Woods is in grave danger of missing the FedEx Cup Play-Offs and, therefore, would need one of Watson’s three wild-cards to be at Gleneagles next month. Yet, according to one of his playing partners yesterday, the former world No 1 is still playing every round with the same commitment as he ever has.
“I thought he played with a lot of heart,” said Phil Mickelson, who birdied two of his last three holes for a two-under 69. “It’s not easy when your game isn’t where you want it and you’re hitting shots that you don’t normally hit.”
“I thought the second hole was a great example,” added the 2013 Open champion of Woods badly pulling his tee shot into water yet salvaging a bogey. “A lot of guys would just not have been focused at all for the next shot but he grinded out a bogey by making a great up and down.”
On the day he donated £10,000 to Thornhill Golf Club in Dumfriesshire, Westwood stepped up his late Ryder Cup challenge with a sensational effort.
It followed the Englishman’s closing 63 in the aforementioned WGC event in Akron and, all of a sudden, Westwood’s mood has changed considerably from the doom and gloom he was shrouded in following a missed cut in the Scottish Open at Royal Aberdeen last month.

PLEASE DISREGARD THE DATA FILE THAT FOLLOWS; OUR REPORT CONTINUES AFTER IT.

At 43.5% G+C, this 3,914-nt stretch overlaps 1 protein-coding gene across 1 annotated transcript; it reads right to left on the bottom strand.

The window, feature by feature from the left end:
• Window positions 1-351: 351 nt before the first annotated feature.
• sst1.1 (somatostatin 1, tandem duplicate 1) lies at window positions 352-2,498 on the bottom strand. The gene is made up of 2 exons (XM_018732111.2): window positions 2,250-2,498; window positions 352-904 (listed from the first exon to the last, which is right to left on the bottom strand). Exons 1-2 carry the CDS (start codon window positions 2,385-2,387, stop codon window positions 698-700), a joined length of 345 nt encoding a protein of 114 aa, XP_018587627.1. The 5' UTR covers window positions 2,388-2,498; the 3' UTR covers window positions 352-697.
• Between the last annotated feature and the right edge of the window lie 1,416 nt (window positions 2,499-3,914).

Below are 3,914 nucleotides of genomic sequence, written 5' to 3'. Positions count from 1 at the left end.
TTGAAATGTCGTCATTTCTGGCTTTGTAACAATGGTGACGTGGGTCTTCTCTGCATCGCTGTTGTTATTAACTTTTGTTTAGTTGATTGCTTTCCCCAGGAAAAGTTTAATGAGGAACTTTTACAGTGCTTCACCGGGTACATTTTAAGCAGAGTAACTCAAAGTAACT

“It was a good round of golf,” admitted the 41-year-old, who is lying 16th in the standings. “I hit a lot of fairways and putted very nicely - I just really carried on from the final round last week.”
He signed for nine birdies, including five in his last six holes. It would have been an even better effort but for a double-bogey 6 at the first, his tenth. That was caused by finding a divot mark with his tee shot, something that also happened at the ninth, though he made a birdie from that one after “trapping” a 9-iron to 35 feet.
“I’m there or thereabouts,” said Westwood of his Ryder Cup situation. “I wouldn’t be a million miles away with a good week this week. I’m still trying to qualify for the team to free up a pick for Paul. I don’t want to rely on a pick. There’s a bit more pressure when you’re a selection as you’ve almost got to justify your pick.”
Westwood’s generous donation to Thornhill has come about through him winning the Dunlop Par Three Challenge, an event that involved him and stablemate Darren Clarke in the three previous majors this season.
“I’ve obviously got a connection there,” said Westwood of his wife, Laurae, and her brother, Andrew Coltart, hailing from the Dumfriesshire village. “I’ve played Thornhill. They needed some money and I was happy to do that.”
Palmer and Chappell are 29th and 69th respectively in the standings so have little or no chance of making the US Ryder Cup team but Furyk, already guaranteed his spot, is warming up nicely for Gleneagles.